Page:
Deputy Executive Commissioner
Texas Health and Human Services Commission
Sonja Gaines is the deputy executive commissioner for Intellectual and Developmental Disability and Behavioral Health Services.Read More
In 2016, she assumed leadership responsibility for the policy and delivery of community based services and supports for people with intellectual and developmental disabilities and behavioral health conditions.
Gaines has more than 20 years of community mental health experience. She previously served as chief of mental health services with My Health My Resources of Tarrant County.
Greetings and welcome to the 2020 Children’s Mental Health Awareness Day virtual event! I am so happy that you are joining us in promoting children’s mental health awareness. Our world is experiencing periled impact related to COVID-19. None of us could ever have imagined such a dramatic shift in normalcy in such a short period of time. Now more than ever, it is important that we recognize the importance of mental health in our youth and families across Texas.
The Texas Health and Human Services Commission works closely with many different people throughout Texas — people like you who care deeply about the mental health of children and youth, other state agencies, and expert stakeholder groups in this great state.
Our focus is on coordination, collaboration, and partnership among all of these groups. In particular, the shared goal of these groups is to meet the mental health needs of all children, youth, and families in Texas. To accomplish this goal, we must work together. By combining our minds and our resources, we become more knowledgeable and more efficient, and have a greater positive impact on people in need.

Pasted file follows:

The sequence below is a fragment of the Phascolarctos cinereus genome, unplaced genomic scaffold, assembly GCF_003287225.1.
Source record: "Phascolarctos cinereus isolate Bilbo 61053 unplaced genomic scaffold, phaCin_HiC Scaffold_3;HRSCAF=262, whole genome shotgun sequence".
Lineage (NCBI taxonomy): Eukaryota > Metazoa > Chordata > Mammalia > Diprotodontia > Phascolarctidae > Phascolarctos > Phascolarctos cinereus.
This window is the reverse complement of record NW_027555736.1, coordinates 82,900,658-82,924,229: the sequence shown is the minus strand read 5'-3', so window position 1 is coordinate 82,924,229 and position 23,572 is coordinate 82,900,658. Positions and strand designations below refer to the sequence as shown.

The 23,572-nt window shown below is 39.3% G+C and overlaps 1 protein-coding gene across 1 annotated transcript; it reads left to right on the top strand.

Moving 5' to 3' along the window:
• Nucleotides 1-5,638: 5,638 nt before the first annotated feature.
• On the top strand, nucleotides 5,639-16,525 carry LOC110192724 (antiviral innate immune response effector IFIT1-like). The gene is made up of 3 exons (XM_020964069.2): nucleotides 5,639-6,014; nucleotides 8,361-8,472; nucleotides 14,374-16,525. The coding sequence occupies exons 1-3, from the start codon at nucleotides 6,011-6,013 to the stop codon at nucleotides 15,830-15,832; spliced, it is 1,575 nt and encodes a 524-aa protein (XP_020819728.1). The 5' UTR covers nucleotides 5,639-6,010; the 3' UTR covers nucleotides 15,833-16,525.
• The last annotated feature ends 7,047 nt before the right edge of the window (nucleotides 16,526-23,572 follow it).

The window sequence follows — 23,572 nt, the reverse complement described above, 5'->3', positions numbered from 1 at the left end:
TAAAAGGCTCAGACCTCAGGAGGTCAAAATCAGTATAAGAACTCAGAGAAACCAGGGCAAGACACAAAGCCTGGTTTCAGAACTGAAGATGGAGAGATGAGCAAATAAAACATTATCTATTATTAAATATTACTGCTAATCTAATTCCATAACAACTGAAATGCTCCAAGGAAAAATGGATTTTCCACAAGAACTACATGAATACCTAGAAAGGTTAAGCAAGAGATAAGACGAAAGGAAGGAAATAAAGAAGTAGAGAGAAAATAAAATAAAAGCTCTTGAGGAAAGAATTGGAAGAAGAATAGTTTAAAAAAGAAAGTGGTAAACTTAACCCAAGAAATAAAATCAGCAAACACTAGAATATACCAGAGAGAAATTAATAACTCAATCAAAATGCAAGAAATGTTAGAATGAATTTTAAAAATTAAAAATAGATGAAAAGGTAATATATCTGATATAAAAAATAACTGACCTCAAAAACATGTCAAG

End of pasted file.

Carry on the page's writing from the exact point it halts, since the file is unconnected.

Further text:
What we want most is for children, youth, and families to feel comfortable seeking help.
Mental health concerns in children and youth are common.
- 50% of all mental health challenges begin before 14 years of age and 75% begin by age 24.
- The average delay between the beginning of symptoms and getting professional help is eight to ten years.
- Suicide is the second leading cause of death in children, youth, and young adults between the ages of 10 and 24.
There is hope and help! Mental health treatments are effective, and recovery is possible. What we want most is for children, youth, and families to feel comfortable seeking help. This is what children’s mental health awareness is about — making people aware and connecting people to mental health resources when and where they are needed.
Everyone has a role to play to help, especially during COVID-19. In support of that effort, HHSC has made available a COVID-19 Mental Health Support Line that is available 24/7 for Texans experiencing stress and anxiety related to COVID-19. Mental health is everyone’s business. That is why this year’s theme “Power in Numbers” is so important. Collaboration is the key to better address the needs of our children and youth.
Thank you for offering up your voices and participating in this event to recognize that children’s mental health matters!
— Sonja Gaines